Players can choose to conquer the world by military might, become a colonial superpower, establish trade dominance, etc. as one of over 500 different nations. These nations range alphabetically from Aachen to Zuni.[3] The game is a sandbox environment, and while there is no strict rule on winning the game, the game of the player is over when the player's nation is removed, or annexed, from the map. Diplomacy is a large aspect of the game, as creating alliances, (or vassal states and tributaries), improving opinions, and preventing defensive coalitions are vital to a player's survival. Espionage can also be employed against enemy states in order to claim their territory, or incite rebellion in their provinces, along with other dubious ends. Combat can be waged on both land and sea, during which the game attempts to simulate real world factors such as morale, discipline, varying unit types with associated strengths and weaknesses, competency of leaders, terrain and supply lines. Trade is also an important part of the game, where the world is divided into many trade nodes and trade flows through each of the nodes and can be collected by merchants.

Many major religions, such as Catholic, Orthodox, Protestant, Sunni, and Shia are present in the game and can provide distinct bonuses to their practitioners. Players can employ missionaries to convert their provinces or can engage in policies of universal religious freedom. For example, the Catholic faith makes use of the Papacy, which can allow a nation to have control over the Pope or to use their influence for other rewards. Native American and Aboriginal religions are also present in the game, most commonly utilizing a system of selecting a bonus for the lifetime of the present monarch.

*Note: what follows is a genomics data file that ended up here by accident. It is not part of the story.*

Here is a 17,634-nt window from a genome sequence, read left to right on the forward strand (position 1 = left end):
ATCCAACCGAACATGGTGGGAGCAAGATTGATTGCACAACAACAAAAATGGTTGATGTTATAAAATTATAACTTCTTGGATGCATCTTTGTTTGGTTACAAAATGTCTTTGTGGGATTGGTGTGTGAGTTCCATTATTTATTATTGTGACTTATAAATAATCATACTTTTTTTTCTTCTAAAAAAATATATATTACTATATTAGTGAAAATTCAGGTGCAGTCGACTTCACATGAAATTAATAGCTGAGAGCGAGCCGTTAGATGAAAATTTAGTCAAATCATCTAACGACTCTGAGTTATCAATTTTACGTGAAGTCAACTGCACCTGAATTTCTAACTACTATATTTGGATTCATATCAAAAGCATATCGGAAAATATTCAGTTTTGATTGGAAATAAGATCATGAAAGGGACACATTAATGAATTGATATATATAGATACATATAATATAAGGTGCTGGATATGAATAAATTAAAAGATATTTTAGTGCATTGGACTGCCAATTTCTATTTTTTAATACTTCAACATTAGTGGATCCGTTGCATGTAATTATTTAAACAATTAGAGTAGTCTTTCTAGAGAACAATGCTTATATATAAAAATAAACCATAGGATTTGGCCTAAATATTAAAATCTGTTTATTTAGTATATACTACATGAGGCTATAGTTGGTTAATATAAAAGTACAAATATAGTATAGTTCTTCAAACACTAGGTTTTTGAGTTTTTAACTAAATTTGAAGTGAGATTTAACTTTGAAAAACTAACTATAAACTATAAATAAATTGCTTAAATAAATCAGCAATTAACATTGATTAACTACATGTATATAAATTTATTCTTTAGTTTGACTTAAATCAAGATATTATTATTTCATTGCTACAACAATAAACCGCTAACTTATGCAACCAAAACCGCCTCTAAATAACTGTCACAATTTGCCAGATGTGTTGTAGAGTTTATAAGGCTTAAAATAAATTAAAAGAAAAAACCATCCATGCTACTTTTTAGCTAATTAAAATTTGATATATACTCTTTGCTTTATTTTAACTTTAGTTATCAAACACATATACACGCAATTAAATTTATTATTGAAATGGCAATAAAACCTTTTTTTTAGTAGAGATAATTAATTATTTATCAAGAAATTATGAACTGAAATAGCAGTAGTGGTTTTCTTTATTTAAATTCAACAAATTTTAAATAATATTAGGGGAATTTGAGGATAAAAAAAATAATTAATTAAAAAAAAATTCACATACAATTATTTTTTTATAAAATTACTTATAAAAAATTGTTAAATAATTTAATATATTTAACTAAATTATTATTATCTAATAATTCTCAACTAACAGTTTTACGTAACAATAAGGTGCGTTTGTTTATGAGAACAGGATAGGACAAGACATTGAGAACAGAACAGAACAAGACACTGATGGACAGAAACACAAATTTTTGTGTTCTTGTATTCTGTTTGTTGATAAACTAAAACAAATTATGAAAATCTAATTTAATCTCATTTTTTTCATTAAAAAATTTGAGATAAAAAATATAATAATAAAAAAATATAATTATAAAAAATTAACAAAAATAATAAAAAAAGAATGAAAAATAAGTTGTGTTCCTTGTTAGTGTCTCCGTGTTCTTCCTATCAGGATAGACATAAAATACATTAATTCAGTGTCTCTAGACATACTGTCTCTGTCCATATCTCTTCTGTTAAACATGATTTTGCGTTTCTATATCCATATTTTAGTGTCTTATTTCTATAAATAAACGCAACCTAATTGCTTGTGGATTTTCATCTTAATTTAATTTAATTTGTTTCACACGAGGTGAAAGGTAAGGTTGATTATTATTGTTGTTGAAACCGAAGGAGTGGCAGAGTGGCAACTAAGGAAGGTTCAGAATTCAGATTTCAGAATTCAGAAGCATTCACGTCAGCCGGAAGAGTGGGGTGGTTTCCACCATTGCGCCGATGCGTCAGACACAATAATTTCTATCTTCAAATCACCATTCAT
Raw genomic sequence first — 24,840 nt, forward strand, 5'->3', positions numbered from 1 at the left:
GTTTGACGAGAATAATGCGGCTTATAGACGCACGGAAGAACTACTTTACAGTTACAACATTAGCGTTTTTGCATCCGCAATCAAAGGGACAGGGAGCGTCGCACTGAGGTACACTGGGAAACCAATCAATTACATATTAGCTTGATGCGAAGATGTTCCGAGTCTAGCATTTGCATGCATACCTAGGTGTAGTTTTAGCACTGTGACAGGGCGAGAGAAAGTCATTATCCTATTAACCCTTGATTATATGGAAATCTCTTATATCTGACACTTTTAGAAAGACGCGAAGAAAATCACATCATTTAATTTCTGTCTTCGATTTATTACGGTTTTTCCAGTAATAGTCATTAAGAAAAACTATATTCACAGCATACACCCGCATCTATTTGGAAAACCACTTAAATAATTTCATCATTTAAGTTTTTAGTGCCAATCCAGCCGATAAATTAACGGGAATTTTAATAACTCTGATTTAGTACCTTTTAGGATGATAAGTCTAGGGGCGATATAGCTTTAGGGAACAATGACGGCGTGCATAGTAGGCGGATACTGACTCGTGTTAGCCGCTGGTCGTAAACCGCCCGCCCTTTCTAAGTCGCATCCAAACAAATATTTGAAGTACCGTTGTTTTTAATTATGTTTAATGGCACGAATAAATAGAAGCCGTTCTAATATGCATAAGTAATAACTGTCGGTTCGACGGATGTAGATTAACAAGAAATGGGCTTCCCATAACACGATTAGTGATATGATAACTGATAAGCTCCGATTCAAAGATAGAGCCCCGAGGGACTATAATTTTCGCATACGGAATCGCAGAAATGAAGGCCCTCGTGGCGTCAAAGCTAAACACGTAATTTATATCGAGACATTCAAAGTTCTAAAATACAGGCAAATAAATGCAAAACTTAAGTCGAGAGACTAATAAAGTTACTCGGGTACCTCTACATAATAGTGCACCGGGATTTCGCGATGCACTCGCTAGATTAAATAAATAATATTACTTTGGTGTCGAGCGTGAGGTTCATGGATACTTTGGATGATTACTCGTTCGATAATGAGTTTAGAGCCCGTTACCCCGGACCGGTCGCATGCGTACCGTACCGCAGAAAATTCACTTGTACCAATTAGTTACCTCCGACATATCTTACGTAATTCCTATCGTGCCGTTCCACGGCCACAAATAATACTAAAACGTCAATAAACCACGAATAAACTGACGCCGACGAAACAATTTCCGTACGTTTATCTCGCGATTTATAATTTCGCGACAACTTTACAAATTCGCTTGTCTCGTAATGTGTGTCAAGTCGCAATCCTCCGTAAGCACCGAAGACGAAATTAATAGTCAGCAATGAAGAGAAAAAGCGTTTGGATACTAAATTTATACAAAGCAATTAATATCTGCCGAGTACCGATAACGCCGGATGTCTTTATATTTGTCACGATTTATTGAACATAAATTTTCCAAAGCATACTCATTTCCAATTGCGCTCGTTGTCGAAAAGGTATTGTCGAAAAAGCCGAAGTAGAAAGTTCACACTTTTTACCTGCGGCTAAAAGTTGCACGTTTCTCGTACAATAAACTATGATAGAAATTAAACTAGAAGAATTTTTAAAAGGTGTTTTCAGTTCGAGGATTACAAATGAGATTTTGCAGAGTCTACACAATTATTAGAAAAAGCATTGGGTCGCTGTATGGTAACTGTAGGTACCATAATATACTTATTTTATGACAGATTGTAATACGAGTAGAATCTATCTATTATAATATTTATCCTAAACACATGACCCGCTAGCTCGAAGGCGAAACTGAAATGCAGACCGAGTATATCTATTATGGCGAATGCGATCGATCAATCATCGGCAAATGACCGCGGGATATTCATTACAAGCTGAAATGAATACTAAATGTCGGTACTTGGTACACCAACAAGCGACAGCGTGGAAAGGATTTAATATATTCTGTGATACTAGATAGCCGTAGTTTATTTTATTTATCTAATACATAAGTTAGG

Furthermore, many of the world's institutions, from feudalism to industrialization, are also present in the game.[4] Institutions normally begin around a certain year, and begin spreading through provinces. The rate of institution spread and where the institution spawns is malleable to player actions. The institution coincides with increasing the price of technology, as the lack of an embraced institution increases the cost of corresponding technological levels. Once reaching requirements, usually consisting of a ducat cost and a certain amount of institution present in the player's provinces, the player is able to embrace the institution. An embracement gives an institution-specific nation bonus, as well as purging any technological maluses that the lack of institution may have incurred.